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Shootings of Police Officers Rising; 24 Incidents in January Alone

On Jan. 7, police officers in Farmington, N.M., responded to reports of a drunk driver. At a traffic stop, the suspect produced a gun and fired three shots, one of which hit officer Joseph Barreto. "It could have been so much worse," Police Chief Steve Hebbe told ABC News. It was the first time there'd been an officer-involved shooting in the community, he said. The gunman escaped from jail on Dec. 27 and had been on the run before being caught in Phoenix two weeks after the shooting.

Barreto was one of 24 police officers shot in January, according to the Gun Violence Archive. Three died; a fourth was killed during an attempted robbery.

In January of the last two years, 17 police officers were shot.

The number of officers killed by a gun increased 36 percent last year from 2020, with 62 deaths..

"As crime rates continue to rise, the violence directed at law enforcement officers is skyrocketing," said president Patrick Yoes of the Fraternal Order of Police." I have worked in law enforcement for 36 years, and the current level of violence targeted at our law enforcement officers is the worst I have ever seen."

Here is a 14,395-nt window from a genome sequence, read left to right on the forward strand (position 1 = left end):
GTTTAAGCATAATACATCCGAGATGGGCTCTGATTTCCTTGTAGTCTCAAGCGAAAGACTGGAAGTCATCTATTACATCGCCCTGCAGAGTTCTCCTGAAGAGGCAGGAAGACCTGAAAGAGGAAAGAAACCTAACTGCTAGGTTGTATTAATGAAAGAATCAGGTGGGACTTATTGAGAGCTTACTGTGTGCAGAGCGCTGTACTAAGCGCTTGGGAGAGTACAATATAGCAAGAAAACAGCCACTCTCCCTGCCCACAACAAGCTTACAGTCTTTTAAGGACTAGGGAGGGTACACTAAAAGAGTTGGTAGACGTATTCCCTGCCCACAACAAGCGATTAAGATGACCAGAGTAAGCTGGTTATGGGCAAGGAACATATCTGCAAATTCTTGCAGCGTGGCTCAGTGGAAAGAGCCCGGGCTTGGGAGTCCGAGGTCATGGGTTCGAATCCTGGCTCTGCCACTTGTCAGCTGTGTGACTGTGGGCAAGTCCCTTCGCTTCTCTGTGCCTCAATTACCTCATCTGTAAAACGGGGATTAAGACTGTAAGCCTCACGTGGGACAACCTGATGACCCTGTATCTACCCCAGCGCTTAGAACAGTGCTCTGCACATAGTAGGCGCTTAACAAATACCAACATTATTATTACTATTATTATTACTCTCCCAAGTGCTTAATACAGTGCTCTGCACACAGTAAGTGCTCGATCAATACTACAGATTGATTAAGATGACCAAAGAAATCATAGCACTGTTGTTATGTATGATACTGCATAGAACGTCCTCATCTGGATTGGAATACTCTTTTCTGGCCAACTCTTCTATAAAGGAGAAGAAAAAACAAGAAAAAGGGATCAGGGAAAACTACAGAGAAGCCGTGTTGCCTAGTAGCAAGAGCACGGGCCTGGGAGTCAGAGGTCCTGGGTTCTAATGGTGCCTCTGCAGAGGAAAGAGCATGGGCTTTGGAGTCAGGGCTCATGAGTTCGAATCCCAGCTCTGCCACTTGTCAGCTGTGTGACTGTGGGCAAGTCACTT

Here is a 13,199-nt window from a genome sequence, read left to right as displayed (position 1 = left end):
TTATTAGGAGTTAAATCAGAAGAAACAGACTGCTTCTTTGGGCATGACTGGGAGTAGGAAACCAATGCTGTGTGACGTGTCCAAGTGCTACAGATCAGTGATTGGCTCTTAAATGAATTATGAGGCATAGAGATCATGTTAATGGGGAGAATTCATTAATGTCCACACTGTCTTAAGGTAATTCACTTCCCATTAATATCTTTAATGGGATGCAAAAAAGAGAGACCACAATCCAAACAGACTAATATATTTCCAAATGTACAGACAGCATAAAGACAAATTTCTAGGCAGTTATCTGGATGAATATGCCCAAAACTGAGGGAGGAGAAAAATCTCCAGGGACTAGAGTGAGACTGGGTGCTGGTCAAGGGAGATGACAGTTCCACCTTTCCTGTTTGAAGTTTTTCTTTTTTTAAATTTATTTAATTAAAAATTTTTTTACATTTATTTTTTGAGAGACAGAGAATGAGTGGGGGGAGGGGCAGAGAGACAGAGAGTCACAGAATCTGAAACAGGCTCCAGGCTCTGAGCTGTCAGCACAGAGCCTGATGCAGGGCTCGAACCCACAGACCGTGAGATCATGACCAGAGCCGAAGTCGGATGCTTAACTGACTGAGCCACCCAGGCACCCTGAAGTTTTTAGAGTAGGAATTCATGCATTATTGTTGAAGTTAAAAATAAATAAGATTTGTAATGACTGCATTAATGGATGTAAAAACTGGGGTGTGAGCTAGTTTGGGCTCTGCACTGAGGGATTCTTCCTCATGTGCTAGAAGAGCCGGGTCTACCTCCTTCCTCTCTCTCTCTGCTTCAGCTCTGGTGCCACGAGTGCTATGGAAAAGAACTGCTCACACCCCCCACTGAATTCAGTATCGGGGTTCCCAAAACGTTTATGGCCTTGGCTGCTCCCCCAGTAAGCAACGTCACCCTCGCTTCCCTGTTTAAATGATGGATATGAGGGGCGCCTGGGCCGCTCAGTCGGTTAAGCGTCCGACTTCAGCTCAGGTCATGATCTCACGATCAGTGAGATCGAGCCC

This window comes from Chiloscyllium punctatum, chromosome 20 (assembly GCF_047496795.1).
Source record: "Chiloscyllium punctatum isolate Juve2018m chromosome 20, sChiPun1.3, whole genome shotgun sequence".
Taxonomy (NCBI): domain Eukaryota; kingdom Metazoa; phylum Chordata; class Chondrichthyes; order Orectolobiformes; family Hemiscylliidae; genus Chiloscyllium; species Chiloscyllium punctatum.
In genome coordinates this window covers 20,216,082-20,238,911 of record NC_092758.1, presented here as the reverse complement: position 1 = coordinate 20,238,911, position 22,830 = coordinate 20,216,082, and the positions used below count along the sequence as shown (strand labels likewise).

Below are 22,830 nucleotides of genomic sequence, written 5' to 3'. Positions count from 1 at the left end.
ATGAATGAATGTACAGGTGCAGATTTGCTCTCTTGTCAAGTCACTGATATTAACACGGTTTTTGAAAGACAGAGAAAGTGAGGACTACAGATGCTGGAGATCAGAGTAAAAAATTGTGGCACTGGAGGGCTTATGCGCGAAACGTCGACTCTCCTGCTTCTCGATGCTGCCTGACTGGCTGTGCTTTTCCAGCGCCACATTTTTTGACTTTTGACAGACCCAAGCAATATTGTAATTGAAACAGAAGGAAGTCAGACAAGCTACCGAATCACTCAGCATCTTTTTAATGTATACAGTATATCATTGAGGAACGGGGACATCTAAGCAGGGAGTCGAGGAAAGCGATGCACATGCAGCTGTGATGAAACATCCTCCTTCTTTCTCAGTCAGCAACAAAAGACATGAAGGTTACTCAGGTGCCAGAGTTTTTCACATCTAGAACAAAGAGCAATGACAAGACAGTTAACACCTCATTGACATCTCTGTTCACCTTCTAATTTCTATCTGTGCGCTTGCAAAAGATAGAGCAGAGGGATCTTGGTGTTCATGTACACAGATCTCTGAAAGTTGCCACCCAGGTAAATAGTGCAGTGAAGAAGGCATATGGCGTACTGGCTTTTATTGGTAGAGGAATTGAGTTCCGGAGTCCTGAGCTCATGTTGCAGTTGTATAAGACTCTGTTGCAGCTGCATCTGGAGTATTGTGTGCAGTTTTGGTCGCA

Laura Cooper of the Major Cities Chiefs Association, said the shootings represent a "complete disregard for law enforcement, the job they do and the sanctity of life."

Norwood, Ma., Police Chief Bill Brooks said that the uptick in shootings has to do with "anti-police sentiment which may embolden some criminals." "They see that one way to avoid going into police custody is to shoot it out with police," said Brooks.

Last year, 458 law enforcement officers died in the line of duty -- up 55 percent from 2020, according to the National Law Enforcement Memorial Fund.

The vast majority of deaths -- 301 -- were due to COVID-19.


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